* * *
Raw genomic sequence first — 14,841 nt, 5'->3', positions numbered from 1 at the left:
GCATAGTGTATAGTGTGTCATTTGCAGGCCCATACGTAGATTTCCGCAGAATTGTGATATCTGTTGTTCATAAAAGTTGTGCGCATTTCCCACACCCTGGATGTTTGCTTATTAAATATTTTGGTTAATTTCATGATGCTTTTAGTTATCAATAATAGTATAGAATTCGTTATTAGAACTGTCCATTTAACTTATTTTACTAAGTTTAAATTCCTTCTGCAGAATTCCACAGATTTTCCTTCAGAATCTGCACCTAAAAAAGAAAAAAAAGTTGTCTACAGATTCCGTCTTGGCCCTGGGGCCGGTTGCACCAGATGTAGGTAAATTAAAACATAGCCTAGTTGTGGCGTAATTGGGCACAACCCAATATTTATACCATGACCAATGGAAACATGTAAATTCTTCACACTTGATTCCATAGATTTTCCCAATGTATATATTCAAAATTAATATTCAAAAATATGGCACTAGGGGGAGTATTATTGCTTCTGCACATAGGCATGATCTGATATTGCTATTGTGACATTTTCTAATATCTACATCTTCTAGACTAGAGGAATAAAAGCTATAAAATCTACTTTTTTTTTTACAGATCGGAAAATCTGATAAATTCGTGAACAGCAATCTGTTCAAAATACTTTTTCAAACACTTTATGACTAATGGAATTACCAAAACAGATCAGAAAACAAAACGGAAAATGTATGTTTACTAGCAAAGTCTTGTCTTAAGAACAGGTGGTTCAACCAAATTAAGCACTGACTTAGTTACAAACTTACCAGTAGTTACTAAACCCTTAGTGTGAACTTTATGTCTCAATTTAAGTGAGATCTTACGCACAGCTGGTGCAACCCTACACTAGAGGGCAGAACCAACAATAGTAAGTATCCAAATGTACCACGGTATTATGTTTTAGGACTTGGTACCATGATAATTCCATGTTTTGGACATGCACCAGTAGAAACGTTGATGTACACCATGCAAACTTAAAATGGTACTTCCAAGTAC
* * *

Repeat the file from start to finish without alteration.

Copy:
Raw genomic sequence first — 14,841 nt, 5'->3', positions numbered from 1 at the left:
GCATAGTGTATAGTGTGTCATTTGCAGGCCCATACGTAGATTTCCGCAGAATTGTGATATCTGTTGTTCATAAAAGTTGTGCGCATTTCCCACACCCTGGATGTTTGCTTATTAAATATTTTGGTTAATTTCATGATGCTTTTAGTTATCAATAATAGTATAGAATTCGTTATTAGAACTGTCCATTTAACTTATTTTACTAAGTTTAAATTCCTTCTGCAGAATTCCACAGATTTTCCTTCAGAATCTGCACCTAAAAAAGAAAAAAAAGTTGTCTACAGATTCCGTCTTGGCCCTGGGGCCGGTTGCACCAGATGTAGGTAAATTAAAACATAGCCTAGTTGTGGCGTAATTGGGCACAACCCAATATTTATACCATGACCAATGGAAACATGTAAATTCTTCACACTTGATTCCATAGATTTTCCCAATGTATATATTCAAAATTAATATTCAAAAATATGGCACTAGGGGGAGTATTATTGCTTCTGCACATAGGCATGATCTGATATTGCTATTGTGACATTTTCTAATATCTACATCTTCTAGACTAGAGGAATAAAAGCTATAAAATCTACTTTTTTTTTTACAGATCGGAAAATCTGATAAATTCGTGAACAGCAATCTGTTCAAAATACTTTTTCAAACACTTTATGACTAATGGAATTACCAAAACAGATCAGAAAACAAAACGGAAAATGTATGTTTACTAGCAAAGTCTTGTCTTAAGAACAGGTGGTTCAACCAAATTAAGCACTGACTTAGTTACAAACTTACCAGTAGTTACTAAACCCTTAGTGTGAACTTTATGTCTCAATTTAAGTGAGATCTTACGCACAGCTGGTGCAACCCTACACTAGAGGGCAGAACCAACAATAGTAAGTATCCAAATGTACCACGGTATTATGTTTTAGGACTTGGTACCATGATAATTCCATGTTTTGGACATGCACCAGTAGAAACGTTGATGTACACCATGCAAACTTAAAATGGTACTTCCAAGTAC